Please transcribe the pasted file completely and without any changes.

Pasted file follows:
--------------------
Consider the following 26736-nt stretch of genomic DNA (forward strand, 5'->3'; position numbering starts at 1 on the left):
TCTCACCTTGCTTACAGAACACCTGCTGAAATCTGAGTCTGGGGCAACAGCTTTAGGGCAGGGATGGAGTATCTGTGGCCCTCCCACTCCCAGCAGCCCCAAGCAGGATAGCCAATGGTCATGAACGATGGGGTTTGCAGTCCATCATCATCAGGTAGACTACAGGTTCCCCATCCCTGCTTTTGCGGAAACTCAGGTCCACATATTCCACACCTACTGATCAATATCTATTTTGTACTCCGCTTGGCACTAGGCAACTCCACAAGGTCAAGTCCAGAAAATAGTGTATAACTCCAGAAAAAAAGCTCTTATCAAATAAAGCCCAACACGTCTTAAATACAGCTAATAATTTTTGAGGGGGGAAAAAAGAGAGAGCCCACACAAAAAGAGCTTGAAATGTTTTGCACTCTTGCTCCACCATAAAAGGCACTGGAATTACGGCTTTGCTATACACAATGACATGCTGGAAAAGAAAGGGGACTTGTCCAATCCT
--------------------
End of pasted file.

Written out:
Consider the following 26736-nt stretch of genomic DNA (forward strand, 5'->3'; position numbering starts at 1 on the left):
TCTCACCTTGCTTACAGAACACCTGCTGAAATCTGAGTCTGGGGCAACAGCTTTAGGGCAGGGATGGAGTATCTGTGGCCCTCCCACTCCCAGCAGCCCCAAGCAGGATAGCCAATGGTCATGAACGATGGGGTTTGCAGTCCATCATCATCAGGTAGACTACAGGTTCCCCATCCCTGCTTTTGCGGAAACTCAGGTCCACATATTCCACACCTACTGATCAATATCTATTTTGTACTCCGCTTGGCACTAGGCAACTCCACAAGGTCAAGTCCAGAAAATAGTGTATAACTCCAGAAAAAAAGCTCTTATCAAATAAAGCCCAACACGTCTTAAATACAGCTAATAATTTTTGAGGGGGGAAAAAAGAGAGAGCCCACACAAAAAGAGCTTGAAATGTTTTGCACTCTTGCTCCACCATAAAAGGCACTGGAATTACGGCTTTGCTATACACAATGACATGCTGGAAAAGAAAGGGGACTTGTCCAATCCT